Apple Vision Pro review: The spatial computing revolution is here, and I love it

This mixed-reality headset redefines the genre

Apple Vision Pro Review
(Image: © Future / Dan Ulanoff)

TechRadar Verdict

There has never been a mixed-reality headset quite like the Vision Pro. It raises the bar on visual quality, eye and gesture tracking, and the overall experience in a way that alters your conception of the real world. Despite the significant caveats of price and weight, and some V1 bugginess (apps do crash), this is a headset you'll want to wear again and again.

Pros

  • +

    Powerful

  • +

    Precise and intuitive control

  • +

    Fantastic visual experience

  • +

    Spatial video is excellent and emotionally charged

Cons

  • -

    I wish it was lighter

  • -

    A battery pack that you can't leave behind

  • -

    Expensive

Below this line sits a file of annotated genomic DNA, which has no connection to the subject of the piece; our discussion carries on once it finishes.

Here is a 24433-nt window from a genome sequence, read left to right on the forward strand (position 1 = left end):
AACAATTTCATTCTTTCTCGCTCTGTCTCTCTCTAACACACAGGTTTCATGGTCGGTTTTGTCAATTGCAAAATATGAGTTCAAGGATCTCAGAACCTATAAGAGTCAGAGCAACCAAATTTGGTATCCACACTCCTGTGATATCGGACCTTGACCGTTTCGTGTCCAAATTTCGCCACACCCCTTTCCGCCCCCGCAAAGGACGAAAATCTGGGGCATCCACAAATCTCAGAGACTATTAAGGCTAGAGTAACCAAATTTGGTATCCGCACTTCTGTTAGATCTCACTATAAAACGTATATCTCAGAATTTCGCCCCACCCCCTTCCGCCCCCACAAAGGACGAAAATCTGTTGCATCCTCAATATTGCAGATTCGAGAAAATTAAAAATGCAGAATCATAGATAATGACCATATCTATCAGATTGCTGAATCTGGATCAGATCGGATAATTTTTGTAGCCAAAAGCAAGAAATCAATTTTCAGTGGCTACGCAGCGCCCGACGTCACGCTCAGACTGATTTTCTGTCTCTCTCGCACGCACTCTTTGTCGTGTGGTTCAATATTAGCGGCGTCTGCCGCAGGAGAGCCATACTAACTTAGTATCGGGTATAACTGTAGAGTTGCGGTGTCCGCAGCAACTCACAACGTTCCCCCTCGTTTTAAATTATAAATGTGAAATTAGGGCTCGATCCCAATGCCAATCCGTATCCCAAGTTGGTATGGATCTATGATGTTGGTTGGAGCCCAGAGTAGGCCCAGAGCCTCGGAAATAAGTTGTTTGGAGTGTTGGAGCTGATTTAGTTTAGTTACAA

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Apple Vision Pro: Two-minute review

Apple has spent almost a decade developing the Vision Pro, and it shows. Everything about it is spectacular, from the exquisite design to brilliant visuals that blend the real with the fantastical, to the versatility that puts other mixed-reality headsets to shame.

The fact that, even after all that work, there are still limitations is frustrating. Sure, I want a sub-1lb/500g headset that somehow integrates the battery; and, of course, I want it to cost $500. The state of the art, even Apple’s bleeding-edge form of it, isn’t there yet. None of that, however, makes me think less of the Vision Pro. It's a stunning achievement in industrial design and technology that translates the inscrutable worlds of AR, VR, and mixed reality into an experience that pretty much anyone can understand and enjoy.

Using your gaze and gestures (finger taps, long pinch, pull) to control a computer is the intuitive technology control you didn’t know you were missing – the millimeter precision is more like what you’d expect from a seasoned OS, not the brand new Vision Pro platform, visionOS, Apple introduced nine months ago. Apple got this right on the first try, and it could become as second-nature as tapping, pinching, and swiping on an iPhone or iPad is today.

Apple Vision Pro Review

(Image credit: Future)